The present study is limited by the use of MRI data from different sources, retrieved over a long period (2006–2015). However, similar comparisons using MRI scans from the IXI repository have previously been applied to case series (Corral-Juan et al., 2018). To reduce the technical interference introduced by different T1-weighted MRI parameters, volumes were normalized to total brain tissue, which did not differ significantly between the HC and ET groups. Although the CERES and volBrain pipelines are fully automated, differential segmentations based on MRI scan parameters and image quality may affect the results (Manjón and Coupé, 2016; Romero et al., 2017). The present study did not perform corrections for disease severity, ET subtype, hand dominance, and relevant comorbidities such as vascular disease and alcohol consumption. Patient selection was based on ET severity and only the patients eligible for DBS were included, although some previous studies have supported (Bagepally et al., 2012) and others have opposed (Quattrone et al., 2008) a relationship between disease severity and structural gray matter changes.

Conclusion

A cohort of 55 patients with ET demonstrated subtle signs of a decrease in cerebellar lobule volumes. These findings do not support the hypothesis of localized atrophy in the cerebellar motor areas in ET. Prospective investigations using structural or functional neuroimaging are needed to confirm these findings and to further elucidate the pathophysiology of ET to provide insights into diagnostic and therapeutic approaches.

Data Availability Statement

The raw data supporting the conclusions of this article will be made available by the authors, without undue reservation, to any qualified researcher.

Ethics Statement

The studies involving human participants were reviewed and approved by the Umeå Regional Ethical Review Board, Umeå, Sweden. Written informed consent for participation was not required for this study in accordance with the national legislation and the institutional requirements.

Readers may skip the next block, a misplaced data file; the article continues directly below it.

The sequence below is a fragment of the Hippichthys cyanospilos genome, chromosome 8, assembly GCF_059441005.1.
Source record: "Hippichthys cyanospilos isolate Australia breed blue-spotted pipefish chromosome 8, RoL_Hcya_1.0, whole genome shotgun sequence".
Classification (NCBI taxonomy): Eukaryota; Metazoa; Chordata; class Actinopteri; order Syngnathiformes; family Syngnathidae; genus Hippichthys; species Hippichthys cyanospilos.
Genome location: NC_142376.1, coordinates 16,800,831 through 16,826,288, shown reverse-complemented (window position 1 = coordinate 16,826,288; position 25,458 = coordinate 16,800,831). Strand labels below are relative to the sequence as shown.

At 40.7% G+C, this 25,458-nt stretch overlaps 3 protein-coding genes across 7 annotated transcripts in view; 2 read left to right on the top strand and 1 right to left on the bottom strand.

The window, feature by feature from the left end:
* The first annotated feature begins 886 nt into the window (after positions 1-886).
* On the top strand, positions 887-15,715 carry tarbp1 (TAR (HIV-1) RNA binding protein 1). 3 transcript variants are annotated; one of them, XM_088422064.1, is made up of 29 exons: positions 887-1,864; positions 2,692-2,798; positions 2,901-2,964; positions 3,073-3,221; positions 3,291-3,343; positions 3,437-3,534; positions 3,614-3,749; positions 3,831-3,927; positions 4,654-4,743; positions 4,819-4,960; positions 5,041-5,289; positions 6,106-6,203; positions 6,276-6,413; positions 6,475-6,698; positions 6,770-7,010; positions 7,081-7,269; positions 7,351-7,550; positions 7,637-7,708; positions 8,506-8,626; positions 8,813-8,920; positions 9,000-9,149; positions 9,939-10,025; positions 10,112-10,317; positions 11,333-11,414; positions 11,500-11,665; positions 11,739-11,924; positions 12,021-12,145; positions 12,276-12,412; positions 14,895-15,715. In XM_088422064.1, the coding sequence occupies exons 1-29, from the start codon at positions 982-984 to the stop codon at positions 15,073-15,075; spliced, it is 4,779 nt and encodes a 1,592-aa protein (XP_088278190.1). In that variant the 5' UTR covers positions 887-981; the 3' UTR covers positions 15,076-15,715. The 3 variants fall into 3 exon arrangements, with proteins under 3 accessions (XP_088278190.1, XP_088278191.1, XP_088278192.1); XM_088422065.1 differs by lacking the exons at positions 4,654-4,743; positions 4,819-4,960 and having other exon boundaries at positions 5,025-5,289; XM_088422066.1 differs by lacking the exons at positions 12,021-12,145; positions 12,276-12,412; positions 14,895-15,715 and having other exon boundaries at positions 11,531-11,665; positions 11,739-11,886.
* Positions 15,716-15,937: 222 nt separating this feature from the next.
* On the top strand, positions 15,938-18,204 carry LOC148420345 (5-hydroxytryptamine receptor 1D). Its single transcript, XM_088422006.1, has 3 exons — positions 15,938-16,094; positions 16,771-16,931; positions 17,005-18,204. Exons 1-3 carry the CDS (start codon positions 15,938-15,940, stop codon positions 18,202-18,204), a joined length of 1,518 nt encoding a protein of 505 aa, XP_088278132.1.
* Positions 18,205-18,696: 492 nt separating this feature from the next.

Author Contributions

RÅ, AA, and AF conceived and planned the study. PB provided the data. RÅ and AA performed the data analysis. PB and AF interpreted the data. RÅ prepared the manuscript with support from AA, PB, and AF. AF supervised the study. All authors approved the final manuscript.

Conflict of Interest

PB is a consultant for Abbott, Medtronic, and Boston Scientific. He is a shareholder in Mithridaticum AB.

The remaining authors declare that the research was conducted in the absence of any commercial or financial relationships that could be construed as a potential conflict of interest.

Supplementary Material

The Supplementary Material for this article can be found online at: https://www.frontiersin.org/articles/10.3389/fnagi.2021.667854/full#supplementary-material

Supplementary Figure 1 | Violin plots of total brain volumes for healthy controls (HC) and patients with essential tremor (ET), determined using the volBrain pipeline (Manjón and Coupé, 2016). The bars represent medians and the 25th and 75th percentiles. The average values and statistics are presented in Table 1.

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Keywords: essential tremor, cerebellum, voxel-based morphometry, lobule volume, structural MRI

Citation: Ågren R, Awad A, Blomstedt P and Fytagoridis A (2021) Voxel-Based Morphometry of Cerebellar Lobules in Essential Tremor. Front. Aging Neurosci. 13:667854. doi: 10.3389/fnagi.2021.667854

Received: 14 February 2021; Accepted: 03 May 2021;
Published: 10 June 2021.

Edited by:

Fermín Segovia, University of Granada, Spain

Reviewed by:

Rachel Paes Guimarães, State University of Campinas, Brazil
Brunno Machado De Campos, State University of Campinas, Brazil

Copyright © 2021 Ågren, Awad, Blomstedt and Fytagoridis. This is an open-access article distributed under the terms of the Creative Commons Attribution License (CC BY). The use, distribution or reproduction in other forums is permitted, provided the original author(s) and the copyright owner(s) are credited and that the original publication in this journal is cited, in accordance with accepted academic practice. No use, distribution or reproduction is permitted which does not comply with these terms.

*Correspondence: Richard Ågren, richard.agren@ki.se